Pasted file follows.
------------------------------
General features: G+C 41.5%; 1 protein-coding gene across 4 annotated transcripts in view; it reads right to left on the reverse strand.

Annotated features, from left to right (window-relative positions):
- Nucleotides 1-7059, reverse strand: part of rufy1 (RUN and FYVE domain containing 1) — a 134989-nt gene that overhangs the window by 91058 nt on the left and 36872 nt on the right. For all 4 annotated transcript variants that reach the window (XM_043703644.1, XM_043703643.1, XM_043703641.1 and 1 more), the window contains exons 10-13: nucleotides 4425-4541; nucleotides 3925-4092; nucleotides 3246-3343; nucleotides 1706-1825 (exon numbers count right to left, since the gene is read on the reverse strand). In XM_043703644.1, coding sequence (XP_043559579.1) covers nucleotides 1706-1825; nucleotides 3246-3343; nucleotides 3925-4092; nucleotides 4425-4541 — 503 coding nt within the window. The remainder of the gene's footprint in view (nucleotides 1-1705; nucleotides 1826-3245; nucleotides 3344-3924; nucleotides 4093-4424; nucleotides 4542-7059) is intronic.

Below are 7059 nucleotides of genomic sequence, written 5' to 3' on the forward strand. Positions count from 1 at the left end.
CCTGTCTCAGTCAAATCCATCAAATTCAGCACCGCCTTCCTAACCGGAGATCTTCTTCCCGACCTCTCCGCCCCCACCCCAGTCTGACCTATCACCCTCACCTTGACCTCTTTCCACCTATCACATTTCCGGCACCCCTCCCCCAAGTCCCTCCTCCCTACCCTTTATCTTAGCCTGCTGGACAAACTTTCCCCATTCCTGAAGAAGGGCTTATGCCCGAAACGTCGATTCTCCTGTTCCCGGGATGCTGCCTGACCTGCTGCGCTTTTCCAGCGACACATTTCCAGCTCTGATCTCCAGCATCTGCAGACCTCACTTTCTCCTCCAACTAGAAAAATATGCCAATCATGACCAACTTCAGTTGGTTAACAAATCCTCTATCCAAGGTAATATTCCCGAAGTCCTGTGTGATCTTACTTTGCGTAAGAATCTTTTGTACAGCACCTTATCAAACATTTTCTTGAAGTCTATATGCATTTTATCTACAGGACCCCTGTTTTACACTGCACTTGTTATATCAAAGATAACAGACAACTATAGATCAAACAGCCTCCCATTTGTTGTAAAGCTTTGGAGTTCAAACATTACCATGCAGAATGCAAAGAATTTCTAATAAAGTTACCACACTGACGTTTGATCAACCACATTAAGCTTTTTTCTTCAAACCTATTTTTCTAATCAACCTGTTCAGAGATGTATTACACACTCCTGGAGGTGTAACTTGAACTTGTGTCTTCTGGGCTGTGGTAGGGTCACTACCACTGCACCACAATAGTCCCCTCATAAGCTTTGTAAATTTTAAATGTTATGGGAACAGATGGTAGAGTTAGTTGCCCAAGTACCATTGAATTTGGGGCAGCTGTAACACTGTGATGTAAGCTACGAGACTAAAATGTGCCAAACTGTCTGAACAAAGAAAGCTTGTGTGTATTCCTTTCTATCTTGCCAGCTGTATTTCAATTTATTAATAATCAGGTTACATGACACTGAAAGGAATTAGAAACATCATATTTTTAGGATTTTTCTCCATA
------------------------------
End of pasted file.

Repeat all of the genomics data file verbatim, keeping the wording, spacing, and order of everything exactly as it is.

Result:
General features: G+C 41.5%; 1 protein-coding gene across 4 annotated transcripts in view; it reads right to left on the reverse strand.

Annotated features, from left to right (window-relative positions):
- Nucleotides 1-7059, reverse strand: part of rufy1 (RUN and FYVE domain containing 1) — a 134989-nt gene that overhangs the window by 91058 nt on the left and 36872 nt on the right. For all 4 annotated transcript variants that reach the window (XM_043703644.1, XM_043703643.1, XM_043703641.1 and 1 more), the window contains exons 10-13: nucleotides 4425-4541; nucleotides 3925-4092; nucleotides 3246-3343; nucleotides 1706-1825 (exon numbers count right to left, since the gene is read on the reverse strand). In XM_043703644.1, coding sequence (XP_043559579.1) covers nucleotides 1706-1825; nucleotides 3246-3343; nucleotides 3925-4092; nucleotides 4425-4541 — 503 coding nt within the window. The remainder of the gene's footprint in view (nucleotides 1-1705; nucleotides 1826-3245; nucleotides 3344-3924; nucleotides 4093-4424; nucleotides 4542-7059) is intronic.

Below are 7059 nucleotides of genomic sequence, written 5' to 3' on the forward strand. Positions count from 1 at the left end.
CCTGTCTCAGTCAAATCCATCAAATTCAGCACCGCCTTCCTAACCGGAGATCTTCTTCCCGACCTCTCCGCCCCCACCCCAGTCTGACCTATCACCCTCACCTTGACCTCTTTCCACCTATCACATTTCCGGCACCCCTCCCCCAAGTCCCTCCTCCCTACCCTTTATCTTAGCCTGCTGGACAAACTTTCCCCATTCCTGAAGAAGGGCTTATGCCCGAAACGTCGATTCTCCTGTTCCCGGGATGCTGCCTGACCTGCTGCGCTTTTCCAGCGACACATTTCCAGCTCTGATCTCCAGCATCTGCAGACCTCACTTTCTCCTCCAACTAGAAAAATATGCCAATCATGACCAACTTCAGTTGGTTAACAAATCCTCTATCCAAGGTAATATTCCCGAAGTCCTGTGTGATCTTACTTTGCGTAAGAATCTTTTGTACAGCACCTTATCAAACATTTTCTTGAAGTCTATATGCATTTTATCTACAGGACCCCTGTTTTACACTGCACTTGTTATATCAAAGATAACAGACAACTATAGATCAAACAGCCTCCCATTTGTTGTAAAGCTTTGGAGTTCAAACATTACCATGCAGAATGCAAAGAATTTCTAATAAAGTTACCACACTGACGTTTGATCAACCACATTAAGCTTTTTTCTTCAAACCTATTTTTCTAATCAACCTGTTCAGAGATGTATTACACACTCCTGGAGGTGTAACTTGAACTTGTGTCTTCTGGGCTGTGGTAGGGTCACTACCACTGCACCACAATAGTCCCCTCATAAGCTTTGTAAATTTTAAATGTTATGGGAACAGATGGTAGAGTTAGTTGCCCAAGTACCATTGAATTTGGGGCAGCTGTAACACTGTGATGTAAGCTACGAGACTAAAATGTGCCAAACTGTCTGAACAAAGAAAGCTTGTGTGTATTCCTTTCTATCTTGCCAGCTGTATTTCAATTTATTAATAATCAGGTTACATGACACTGAAAGGAATTAGAAACATCATATTTTTAGGATTTTTCTCCATA